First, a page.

Research student Ohad Roth explains: “The initial examination identified several compounds that have a positive effect on the rooting process, and further research focused on the most effective one. We discovered that this compound enables a combination of high permeability to the plant with a prolonged release of the active substance, the synthetic auxin, so that the auxin stays in the plant much longer, up to a week and a half”. Indeed, the upgraded treatment increased the rooting percentage of the Eucalyptus grandis cuttings to 60% – up to 6 times higher than the rooting percentages found using the standard method.

Later, to more deeply understand the new compound’s mode of action, the researchers used the model plant Arabidopsis thaliana. They discovered that the synthetic auxin used in the new material is more stable (breaks down more slowly) in the plant cells compared to the auxin used in the standard treatment. In addition, the researchers identified a family of enzymes in the plant that are responsible for the release of the synthetic auxin. By modeling these enzymes’ structure and biochemical properties, they have identified important characteristics of their activity.

In the next step, the researchers wanted to see if similar enzymes are also present in other plants – assumingly their presence will allow the new material to be used as well as in other crops. They discovered that this family of enzymes is very ancient and preserved throughout evolution in every tree tested. In light of the encouraging findings, they began to test the effectiveness of the materials they developed on various crops.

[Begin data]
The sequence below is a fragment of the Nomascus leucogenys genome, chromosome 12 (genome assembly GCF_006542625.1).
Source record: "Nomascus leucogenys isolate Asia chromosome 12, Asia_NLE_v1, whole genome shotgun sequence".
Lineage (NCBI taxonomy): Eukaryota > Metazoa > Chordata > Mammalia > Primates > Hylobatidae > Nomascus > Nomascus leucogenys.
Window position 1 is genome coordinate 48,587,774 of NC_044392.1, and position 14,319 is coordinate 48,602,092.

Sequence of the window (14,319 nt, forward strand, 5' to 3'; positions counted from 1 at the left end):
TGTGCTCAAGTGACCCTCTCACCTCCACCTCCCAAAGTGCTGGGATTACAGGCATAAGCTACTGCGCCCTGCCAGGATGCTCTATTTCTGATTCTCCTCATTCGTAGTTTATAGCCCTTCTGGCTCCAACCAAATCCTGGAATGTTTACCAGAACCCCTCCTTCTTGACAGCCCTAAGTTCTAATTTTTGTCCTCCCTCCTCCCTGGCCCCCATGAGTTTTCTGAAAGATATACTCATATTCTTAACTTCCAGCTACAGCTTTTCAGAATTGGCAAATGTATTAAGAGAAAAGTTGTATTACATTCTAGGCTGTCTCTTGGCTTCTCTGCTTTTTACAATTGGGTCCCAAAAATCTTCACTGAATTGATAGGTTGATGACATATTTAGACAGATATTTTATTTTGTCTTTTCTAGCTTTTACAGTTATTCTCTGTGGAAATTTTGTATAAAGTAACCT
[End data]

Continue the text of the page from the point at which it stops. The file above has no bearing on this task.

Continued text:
Transforming Argan Trees to Agricultural Crops

One of the most meaningful crops examined in the study is the argan – the Moroccan oil tree. The researchers: “The global demand for argan oil is increasing by the years because of its incorporation to a large variety of food, health and skincare products. But to date, the almost exclusive source of this oil is the fruits of argan trees that grow endemically in Morocco and multiply by sexual reproduction, i.e. through seeds. All efforts to turn argan into an agricultural crop, which can be propagated by rooting cuttings, have failed – including attempts here in Israel. In our research, we took cuttings from several argan trees growing in Israel, exposed them to the material we developed, and, this way, succeeded in producing large seedlings from elite selections. In collaboration with the Kibbutzim of Ketura, Beit Kama, Hatzerim and Samar, we planted argan plots based on cuttings from individual specimens, which were rooted using the new rooting material, and we are now examining the possibility of turning them into an agricultural crop”.

The Beautiful Argan Tree

Encouraging results were also observed in experiments with cuttings from apple trees rootstocks, poplar and other varieties of eucalyptus. Higher rooting percentages were achieved in all of them – twice as high or more when compared to the standard auxin treatment. The researchers conclude: “During the research, we developed a material that significantly improves the rooting percentages of cuttings from mature trees. The development could be significant for global agriculture in three aspects:

● Cost reduction: improving the efficacy of the rooting procedure may significantly reduce the cost of procuring seedlings for farmers and, ultimately, the agricultural produce for consumers.

● Improved produce quality: Thanks to the new method, more high-quality cultivars could developed and traded, negating the need to ‘compromise’ on lower-quality varieties simply because they have high rooting rates.

● Environmental compatibility: developing new crop cultivars that adapt to climate change conditions is imperative to sustain agricultural output. The new method can expedite this process and make it more efficient.